Appositive

Definition of Appositive

When a noun or word is followed by another noun or phrase that renames or identifies it, this is called appositive. This is a literary device that appears before or after a noun or noun phrase. It is always used with commas. Simply, we can define it as a noun phrase or a noun that defines or explains another noun, which it follows.

In this grammatical structure, writers place elements like noun phrases side by side where one element serves to define the other, and one is in apposition to the other. For instance, “We were waiting outside the condemned cells, a row of sheds fronted with double bars, like small animal cages.” (A Hanging by George Orwell) In this line, “the condemned cells” is a noun phrase, while “a row of sheds” is an appositive that explains this noun phrase.

Types of Appositive

Restrictive Appositive

It gives essential information to identify the phrase or noun in apposition. It clarifies the meaning of a phrase but if the appositive is removed, the meaning of entire sentence changes. Commas are not necessarily used in this type of appositive such as “John’s friend, Michael, likes chocolates.” Here John has others friends, but the statement is restricted to only Michael.

Non-Restrictive Appositive

It gives non-essential or extra information, which is not important to identify the phrase or noun in apposition. This type of appositive is often used with commas, for example, “John, my friend, likes to eat chocolates.” Here, my friend is non-restrictive appositive, which is not necessary to be used for identifying John.

Examples of Appositive in Literature

Example 1

“Christmas Eve afternoon we scrape together a nickel and go to the butcher’s to buy Queenie’s traditional gift, a good gnawable beef bone.”

(From A Christmas Memory by Truman Capote)

In the above excerpt, a restrictive appositive is clarifying and describing a noun “traditional gift of Queenie.” Here this literary device has appeared after noun.

Example 2

Though her cheeks were high-colored and her teeth strong and yellow, she looked like a mechanical woman, a machine with flashing, glassy circles for eyes.

(From Bronx Primitive by Kate Simon)

In this example, a noun “mechanical woman “is defined and identified by a long noun phrase, a restrictive appositive “ a machine…eyes.” , which serves as a useful device in this excerpt, and brings variety in a sentence, enhancing its meanings.

Example 3

I have had the great honor to have played with these great veteran ballplayers on my left–Murderers Row, our championship team of 1927. I have had the further honor of living with and playing with these men on my right — the Bronx Bombers, the Yankees of today.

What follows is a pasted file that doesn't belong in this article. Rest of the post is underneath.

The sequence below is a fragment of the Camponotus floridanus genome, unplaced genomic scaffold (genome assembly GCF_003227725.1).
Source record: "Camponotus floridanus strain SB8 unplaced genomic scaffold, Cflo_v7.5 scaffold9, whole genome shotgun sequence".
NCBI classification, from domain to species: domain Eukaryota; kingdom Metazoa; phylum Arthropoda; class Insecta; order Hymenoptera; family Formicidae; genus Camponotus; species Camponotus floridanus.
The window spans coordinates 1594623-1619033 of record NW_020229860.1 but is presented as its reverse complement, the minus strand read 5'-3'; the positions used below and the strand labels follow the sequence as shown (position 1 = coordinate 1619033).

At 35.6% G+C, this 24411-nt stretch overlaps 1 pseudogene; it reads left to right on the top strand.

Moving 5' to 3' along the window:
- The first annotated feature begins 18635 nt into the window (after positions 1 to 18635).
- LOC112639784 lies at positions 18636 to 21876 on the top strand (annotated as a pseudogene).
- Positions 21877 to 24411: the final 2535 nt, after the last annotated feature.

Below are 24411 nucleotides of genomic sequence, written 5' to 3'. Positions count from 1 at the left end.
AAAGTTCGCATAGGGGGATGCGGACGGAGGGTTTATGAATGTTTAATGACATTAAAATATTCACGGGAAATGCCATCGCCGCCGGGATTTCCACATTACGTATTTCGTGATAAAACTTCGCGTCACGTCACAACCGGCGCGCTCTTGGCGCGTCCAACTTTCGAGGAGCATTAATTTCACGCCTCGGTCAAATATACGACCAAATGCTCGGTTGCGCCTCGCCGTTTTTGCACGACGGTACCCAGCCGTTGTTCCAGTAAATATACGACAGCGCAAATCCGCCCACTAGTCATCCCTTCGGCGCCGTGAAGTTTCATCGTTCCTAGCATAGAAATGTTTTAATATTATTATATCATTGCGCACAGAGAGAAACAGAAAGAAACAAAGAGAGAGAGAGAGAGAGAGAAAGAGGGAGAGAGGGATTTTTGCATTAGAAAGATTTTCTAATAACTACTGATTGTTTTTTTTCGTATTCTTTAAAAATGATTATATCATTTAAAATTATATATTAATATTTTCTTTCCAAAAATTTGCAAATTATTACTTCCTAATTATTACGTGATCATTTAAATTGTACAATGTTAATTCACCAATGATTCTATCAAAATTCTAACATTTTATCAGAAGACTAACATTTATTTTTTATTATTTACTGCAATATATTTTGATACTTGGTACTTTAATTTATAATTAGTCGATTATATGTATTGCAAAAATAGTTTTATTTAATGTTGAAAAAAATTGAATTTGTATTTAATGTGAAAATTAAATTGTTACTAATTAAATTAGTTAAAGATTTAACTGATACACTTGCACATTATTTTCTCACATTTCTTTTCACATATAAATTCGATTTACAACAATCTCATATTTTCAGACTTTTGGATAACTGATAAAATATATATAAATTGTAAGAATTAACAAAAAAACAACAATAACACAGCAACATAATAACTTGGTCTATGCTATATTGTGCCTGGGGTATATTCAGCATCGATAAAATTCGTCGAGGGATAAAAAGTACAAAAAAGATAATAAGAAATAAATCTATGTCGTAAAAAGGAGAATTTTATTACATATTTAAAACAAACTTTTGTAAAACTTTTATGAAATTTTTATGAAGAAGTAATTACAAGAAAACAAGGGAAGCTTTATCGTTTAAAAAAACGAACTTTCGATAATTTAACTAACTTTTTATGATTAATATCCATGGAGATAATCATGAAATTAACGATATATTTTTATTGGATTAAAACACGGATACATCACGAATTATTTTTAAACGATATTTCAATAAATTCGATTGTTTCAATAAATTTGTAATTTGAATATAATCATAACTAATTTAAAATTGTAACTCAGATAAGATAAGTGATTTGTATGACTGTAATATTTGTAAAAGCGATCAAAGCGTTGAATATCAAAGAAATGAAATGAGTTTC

(From The Pride of the Yankees by Gary Cooper as Lou Gehrig)

Gehrig identifies a noun ballplayers by using restrictive appositive “murderers row” and further, he adds a noun championship team. These two appositives are used with commas and add meaning and significance to the sentence.

Example 4

The Koeberg Nuclear Power Station, Africa’s only nuclear power plant, was inaugurated in 1984 by the apartheid regime and is the major source of electricity for the Western Cape’s 4.5 million population.

(From Inside Cape Town by Joshua Hammer)

In the above extract, Hammer has used an appositive immediately after the noun phrase “Nuclear power station”, which adds information to the sentence. This presents an example of non-restrictive appositive that if removed, does not change the meanings of the sentence.

Example 5

My father, a fat, funny man with beautiful eyes and a subversive wit, is trying to decide which of his eight children he will take with him to the county fair.

(From Beauty: When the Other Dancer is the Self by Alice Walker)

This is another good example of non-restrictive appositive, in which a noun “father” does not need extra information, but author has used a long noun phrase “a fat” “funny man…wit” to explain it.

Function of Appositive

The function of appositive in literary works is to provide information, which is either essential or additional. It also gives meanings to different sentences in literary texts, and helps in identifying other nouns. Besides, an appositive noun also defines, explains and clarify the meanings of a sentence. It is helpful to combine sentences to avoid e faulty, too many choppy and short sentences. In addition, an appositive phrases give variety to a literary work by using sentences of varied lengths, allowing the writers to use interesting details with smooth flow of reading experience.

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1 comment for “Appositive

  1. D. Ross
    February 27, 2016 at 5:50 pm

    So, what do you say to people who say you should omit commas around restrictive appositives?

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